Last month, the Illinois House and Senate unanimously approved a billeliminating a state requirement that people receiving HIV tests provide written consent prior to undergoing the test. The bill is in keeping with Center for Disease Control and Prevention’s (CDC) latest revision of its guidelines recommending an “opt-out” approach where HIV test would be handled as a routine test. However, if an individual objects, the test will not be administered.
Over two decades ago when standards and policies were crafted concerning HIV testing, activists argued that HIV was not like cancer or other sexually transmitted infections. Because of the stigma associated with the disease, discrimination against those infected and the lack of effective treatment options, the additional measure of written needed to be implemented. It protected a fearful public against being tested without approval or knowledge. The regulation also ensured that individuals would be given information helpful in facing the disease and accessing support.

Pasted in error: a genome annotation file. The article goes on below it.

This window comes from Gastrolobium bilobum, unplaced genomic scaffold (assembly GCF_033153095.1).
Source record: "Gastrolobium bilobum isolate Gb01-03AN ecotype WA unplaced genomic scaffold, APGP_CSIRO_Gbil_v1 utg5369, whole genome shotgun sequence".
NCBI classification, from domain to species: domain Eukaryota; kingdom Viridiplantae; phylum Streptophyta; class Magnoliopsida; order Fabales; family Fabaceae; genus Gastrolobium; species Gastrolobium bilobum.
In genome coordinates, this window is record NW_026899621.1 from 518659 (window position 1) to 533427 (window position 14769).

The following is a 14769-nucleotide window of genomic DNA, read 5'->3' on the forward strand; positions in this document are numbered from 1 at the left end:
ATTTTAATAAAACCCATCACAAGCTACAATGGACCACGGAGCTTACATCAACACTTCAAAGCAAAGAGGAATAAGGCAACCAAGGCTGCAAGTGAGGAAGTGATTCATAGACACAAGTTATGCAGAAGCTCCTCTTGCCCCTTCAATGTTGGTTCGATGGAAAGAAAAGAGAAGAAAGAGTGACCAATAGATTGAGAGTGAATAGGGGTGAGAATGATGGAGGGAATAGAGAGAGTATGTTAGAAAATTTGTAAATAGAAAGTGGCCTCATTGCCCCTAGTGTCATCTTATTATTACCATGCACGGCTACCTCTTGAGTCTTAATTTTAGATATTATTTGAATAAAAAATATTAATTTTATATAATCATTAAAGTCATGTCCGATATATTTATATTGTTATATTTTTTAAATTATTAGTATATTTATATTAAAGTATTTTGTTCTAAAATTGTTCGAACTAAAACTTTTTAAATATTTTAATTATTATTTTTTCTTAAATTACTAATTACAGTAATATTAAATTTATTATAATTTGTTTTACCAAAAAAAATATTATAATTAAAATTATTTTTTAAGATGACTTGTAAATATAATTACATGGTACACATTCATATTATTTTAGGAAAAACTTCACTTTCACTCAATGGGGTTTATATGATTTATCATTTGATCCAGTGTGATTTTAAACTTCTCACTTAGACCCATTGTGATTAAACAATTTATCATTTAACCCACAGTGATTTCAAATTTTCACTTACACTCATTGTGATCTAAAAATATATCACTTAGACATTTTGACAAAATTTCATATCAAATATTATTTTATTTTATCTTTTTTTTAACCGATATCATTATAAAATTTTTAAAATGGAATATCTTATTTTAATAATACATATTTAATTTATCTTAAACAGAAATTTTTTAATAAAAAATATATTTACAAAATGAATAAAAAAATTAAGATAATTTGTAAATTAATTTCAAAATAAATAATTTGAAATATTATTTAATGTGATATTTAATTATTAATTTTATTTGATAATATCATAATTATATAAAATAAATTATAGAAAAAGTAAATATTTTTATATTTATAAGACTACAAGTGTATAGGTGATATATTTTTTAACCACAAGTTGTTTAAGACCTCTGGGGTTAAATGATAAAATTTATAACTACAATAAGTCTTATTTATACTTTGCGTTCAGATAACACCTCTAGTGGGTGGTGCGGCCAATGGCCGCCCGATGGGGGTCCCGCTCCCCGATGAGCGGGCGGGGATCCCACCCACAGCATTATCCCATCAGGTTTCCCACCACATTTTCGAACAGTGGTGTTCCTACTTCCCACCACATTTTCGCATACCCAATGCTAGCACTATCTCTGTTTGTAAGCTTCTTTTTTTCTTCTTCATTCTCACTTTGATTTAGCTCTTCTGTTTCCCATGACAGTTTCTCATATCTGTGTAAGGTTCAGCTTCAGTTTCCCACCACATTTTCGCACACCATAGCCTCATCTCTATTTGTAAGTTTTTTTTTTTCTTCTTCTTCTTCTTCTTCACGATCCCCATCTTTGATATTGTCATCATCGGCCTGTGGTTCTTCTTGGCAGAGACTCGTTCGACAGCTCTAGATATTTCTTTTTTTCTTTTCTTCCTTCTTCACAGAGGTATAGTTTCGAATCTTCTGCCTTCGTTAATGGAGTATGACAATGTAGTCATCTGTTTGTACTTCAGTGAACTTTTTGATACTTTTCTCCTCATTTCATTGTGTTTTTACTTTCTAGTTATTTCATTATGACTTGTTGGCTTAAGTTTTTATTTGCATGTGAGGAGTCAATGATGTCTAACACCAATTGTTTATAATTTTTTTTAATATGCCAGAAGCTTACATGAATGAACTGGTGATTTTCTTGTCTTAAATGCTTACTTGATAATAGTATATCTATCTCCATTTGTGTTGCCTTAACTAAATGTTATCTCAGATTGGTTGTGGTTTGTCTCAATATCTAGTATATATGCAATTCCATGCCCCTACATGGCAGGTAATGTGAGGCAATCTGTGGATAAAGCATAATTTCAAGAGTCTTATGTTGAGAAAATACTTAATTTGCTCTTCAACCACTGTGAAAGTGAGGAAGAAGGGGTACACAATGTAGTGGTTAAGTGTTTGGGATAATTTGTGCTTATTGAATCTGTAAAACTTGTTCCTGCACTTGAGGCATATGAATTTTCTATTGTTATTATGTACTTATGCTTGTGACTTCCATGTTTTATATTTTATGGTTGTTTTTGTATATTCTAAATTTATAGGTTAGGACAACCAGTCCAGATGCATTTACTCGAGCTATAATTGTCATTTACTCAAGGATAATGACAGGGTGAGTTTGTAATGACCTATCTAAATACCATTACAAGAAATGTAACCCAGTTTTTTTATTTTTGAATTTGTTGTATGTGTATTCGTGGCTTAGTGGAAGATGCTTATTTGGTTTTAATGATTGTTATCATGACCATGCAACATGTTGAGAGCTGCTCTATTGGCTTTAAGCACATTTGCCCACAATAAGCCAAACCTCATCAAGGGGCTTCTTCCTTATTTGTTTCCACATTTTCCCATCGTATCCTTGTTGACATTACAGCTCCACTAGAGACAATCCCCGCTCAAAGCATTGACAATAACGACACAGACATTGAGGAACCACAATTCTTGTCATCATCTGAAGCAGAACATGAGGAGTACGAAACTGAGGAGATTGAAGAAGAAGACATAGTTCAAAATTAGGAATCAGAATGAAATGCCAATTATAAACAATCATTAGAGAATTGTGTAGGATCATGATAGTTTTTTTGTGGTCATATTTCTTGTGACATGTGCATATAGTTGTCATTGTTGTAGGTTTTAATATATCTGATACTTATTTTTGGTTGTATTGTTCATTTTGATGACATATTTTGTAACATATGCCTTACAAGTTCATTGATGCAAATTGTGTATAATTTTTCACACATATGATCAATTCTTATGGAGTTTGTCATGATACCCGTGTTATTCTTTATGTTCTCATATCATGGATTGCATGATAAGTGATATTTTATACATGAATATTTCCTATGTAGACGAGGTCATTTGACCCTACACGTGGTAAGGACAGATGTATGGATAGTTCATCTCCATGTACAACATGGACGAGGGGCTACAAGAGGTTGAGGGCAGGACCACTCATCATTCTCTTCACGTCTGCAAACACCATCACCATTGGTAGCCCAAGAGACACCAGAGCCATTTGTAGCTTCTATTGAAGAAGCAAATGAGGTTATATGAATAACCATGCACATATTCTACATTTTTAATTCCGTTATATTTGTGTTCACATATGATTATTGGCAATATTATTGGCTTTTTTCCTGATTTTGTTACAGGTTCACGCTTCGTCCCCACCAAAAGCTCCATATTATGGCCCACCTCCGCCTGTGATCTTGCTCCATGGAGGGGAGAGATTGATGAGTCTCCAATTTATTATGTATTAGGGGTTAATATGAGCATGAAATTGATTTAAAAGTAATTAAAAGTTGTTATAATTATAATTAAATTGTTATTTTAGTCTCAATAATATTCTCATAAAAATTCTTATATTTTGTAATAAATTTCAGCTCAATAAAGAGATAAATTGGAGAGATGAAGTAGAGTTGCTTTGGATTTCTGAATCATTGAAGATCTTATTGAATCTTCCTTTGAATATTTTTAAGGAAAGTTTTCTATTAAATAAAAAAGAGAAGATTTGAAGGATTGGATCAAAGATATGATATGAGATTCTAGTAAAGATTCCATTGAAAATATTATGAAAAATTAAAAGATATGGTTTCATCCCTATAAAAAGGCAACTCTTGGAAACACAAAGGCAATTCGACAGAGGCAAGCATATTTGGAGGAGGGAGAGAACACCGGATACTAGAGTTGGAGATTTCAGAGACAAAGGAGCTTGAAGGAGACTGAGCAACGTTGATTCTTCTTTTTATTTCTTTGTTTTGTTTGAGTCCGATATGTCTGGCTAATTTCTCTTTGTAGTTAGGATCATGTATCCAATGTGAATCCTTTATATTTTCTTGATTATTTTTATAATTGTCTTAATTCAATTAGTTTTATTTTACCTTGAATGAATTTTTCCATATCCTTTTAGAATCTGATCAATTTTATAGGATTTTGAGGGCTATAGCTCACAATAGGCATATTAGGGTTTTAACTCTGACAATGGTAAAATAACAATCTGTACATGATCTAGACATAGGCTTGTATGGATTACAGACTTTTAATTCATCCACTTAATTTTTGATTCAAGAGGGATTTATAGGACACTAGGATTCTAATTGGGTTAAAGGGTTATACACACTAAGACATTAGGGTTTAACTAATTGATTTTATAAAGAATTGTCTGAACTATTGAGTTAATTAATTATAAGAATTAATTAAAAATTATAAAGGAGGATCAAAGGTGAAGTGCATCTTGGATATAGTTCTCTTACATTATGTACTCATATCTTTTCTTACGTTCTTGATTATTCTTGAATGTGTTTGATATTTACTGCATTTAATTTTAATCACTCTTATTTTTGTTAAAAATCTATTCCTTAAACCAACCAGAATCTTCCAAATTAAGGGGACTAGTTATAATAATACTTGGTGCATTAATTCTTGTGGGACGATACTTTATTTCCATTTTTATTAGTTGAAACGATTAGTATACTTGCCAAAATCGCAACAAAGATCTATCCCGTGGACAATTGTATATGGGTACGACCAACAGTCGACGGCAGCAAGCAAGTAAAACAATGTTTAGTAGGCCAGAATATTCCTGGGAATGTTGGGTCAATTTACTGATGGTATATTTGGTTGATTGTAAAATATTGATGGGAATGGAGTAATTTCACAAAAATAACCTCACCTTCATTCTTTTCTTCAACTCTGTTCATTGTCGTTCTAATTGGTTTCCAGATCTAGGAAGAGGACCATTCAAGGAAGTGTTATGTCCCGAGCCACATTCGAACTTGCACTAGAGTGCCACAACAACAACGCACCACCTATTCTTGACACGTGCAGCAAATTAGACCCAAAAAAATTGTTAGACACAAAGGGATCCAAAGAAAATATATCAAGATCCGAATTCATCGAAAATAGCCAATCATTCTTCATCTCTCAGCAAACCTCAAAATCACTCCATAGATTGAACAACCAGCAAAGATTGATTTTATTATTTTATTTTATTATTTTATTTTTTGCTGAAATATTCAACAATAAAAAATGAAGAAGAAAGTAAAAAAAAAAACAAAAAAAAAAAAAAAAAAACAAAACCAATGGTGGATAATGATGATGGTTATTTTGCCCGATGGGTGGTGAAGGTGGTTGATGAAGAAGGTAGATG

Today the CDC and some public health advocates hold that costly written consent procedures serve as a barrier to testing for both patients and doctors. They argue that the “opt-out” approach creates a burden of saying “no” to the test which may increase the number of people tested. Does the process of written consent discourage patients from getting tested? Is written consent an unnecessary and excessive burden that keeps medical professionals from offering the test? Should public health out way civil liberties?
Does the stigma attached to HIV still justify the expense of written consent? Have advances in treatment of the disease made special measures around tested be reconsidered? Are the risks associated with HIV testing widely understood?
Join us this week to share your thoughts about HIV screening.
For more informaiton, please contact Kristin Millikan at 312.422.5580.